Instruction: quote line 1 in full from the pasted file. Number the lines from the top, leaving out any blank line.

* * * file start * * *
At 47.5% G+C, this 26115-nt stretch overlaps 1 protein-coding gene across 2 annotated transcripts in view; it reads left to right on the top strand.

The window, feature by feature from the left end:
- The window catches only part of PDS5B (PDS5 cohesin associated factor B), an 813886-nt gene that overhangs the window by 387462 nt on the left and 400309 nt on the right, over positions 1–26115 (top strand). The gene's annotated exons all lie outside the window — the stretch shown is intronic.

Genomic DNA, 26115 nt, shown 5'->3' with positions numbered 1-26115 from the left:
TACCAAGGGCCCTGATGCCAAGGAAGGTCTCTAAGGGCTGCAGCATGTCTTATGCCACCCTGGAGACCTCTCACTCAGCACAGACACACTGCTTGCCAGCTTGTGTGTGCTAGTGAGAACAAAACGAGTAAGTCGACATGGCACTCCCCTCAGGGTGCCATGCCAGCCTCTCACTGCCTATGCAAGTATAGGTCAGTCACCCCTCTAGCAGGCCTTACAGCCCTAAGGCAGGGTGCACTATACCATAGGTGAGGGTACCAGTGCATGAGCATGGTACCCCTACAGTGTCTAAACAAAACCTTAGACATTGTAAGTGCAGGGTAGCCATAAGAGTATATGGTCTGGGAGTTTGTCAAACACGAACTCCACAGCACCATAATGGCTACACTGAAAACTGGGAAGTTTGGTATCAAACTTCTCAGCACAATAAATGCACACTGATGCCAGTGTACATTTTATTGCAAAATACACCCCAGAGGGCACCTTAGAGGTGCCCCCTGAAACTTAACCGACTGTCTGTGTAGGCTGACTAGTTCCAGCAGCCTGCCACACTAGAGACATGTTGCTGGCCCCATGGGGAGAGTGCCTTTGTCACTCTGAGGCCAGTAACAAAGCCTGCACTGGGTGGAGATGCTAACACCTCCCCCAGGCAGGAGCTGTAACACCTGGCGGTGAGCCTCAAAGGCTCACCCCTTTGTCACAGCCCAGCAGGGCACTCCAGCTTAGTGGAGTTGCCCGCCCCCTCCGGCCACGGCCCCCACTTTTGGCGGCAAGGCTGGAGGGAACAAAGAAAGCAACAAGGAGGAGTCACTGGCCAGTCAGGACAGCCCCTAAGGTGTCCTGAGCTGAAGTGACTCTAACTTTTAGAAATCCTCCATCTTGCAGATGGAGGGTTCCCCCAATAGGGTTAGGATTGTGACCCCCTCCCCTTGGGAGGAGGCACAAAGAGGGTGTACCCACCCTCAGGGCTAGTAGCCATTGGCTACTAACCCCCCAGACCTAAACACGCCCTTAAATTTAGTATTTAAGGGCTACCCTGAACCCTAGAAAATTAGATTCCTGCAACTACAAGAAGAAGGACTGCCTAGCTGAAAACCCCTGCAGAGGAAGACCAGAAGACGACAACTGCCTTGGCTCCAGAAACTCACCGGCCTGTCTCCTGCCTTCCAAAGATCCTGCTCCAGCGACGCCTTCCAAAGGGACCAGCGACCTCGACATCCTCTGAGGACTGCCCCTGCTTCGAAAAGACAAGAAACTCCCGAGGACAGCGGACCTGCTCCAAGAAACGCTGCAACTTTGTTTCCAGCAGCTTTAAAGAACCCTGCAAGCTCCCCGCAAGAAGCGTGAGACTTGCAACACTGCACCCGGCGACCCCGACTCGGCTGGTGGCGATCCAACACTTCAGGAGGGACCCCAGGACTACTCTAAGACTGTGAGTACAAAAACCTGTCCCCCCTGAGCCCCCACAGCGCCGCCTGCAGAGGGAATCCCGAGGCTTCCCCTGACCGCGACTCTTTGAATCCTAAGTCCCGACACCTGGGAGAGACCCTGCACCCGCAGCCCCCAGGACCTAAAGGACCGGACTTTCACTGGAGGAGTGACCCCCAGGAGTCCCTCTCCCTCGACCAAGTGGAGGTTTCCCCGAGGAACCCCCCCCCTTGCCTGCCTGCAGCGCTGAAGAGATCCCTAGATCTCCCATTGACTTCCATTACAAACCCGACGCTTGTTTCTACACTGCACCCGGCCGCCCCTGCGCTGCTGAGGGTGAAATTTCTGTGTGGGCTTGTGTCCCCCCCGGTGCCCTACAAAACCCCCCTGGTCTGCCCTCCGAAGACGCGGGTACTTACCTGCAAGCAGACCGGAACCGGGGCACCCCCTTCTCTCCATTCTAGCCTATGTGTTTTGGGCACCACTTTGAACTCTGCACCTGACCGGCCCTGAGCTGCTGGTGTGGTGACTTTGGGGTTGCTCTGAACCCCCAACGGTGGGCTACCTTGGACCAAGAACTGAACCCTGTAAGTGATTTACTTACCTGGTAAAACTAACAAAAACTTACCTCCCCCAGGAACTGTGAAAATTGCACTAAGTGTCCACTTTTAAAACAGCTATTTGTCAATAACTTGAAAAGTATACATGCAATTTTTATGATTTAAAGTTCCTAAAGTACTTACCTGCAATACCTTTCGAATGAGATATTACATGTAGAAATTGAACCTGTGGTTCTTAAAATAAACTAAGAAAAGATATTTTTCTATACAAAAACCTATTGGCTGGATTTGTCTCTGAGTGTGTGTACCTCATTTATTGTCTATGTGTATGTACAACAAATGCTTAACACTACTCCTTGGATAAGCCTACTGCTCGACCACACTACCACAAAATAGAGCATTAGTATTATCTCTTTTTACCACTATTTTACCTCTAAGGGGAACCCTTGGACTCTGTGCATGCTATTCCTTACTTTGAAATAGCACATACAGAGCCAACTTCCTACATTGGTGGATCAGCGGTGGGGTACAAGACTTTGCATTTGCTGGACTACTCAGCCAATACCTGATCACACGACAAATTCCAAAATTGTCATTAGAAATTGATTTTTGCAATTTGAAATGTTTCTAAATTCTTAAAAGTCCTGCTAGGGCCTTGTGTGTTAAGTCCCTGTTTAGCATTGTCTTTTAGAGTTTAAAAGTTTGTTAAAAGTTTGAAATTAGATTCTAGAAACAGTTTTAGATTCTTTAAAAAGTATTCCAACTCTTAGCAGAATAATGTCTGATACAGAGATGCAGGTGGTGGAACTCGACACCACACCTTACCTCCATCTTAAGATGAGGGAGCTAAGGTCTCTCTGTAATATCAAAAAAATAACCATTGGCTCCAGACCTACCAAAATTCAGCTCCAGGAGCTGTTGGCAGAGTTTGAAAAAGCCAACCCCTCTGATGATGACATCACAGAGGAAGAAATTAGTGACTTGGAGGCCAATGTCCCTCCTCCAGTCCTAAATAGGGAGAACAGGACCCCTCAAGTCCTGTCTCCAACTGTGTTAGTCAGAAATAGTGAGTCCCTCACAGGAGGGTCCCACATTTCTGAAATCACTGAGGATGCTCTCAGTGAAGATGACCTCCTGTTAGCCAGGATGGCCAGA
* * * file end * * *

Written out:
At 47.5% G+C, this 26115-nt stretch overlaps 1 protein-coding gene across 2 annotated transcripts in view; it reads left to right on the top strand.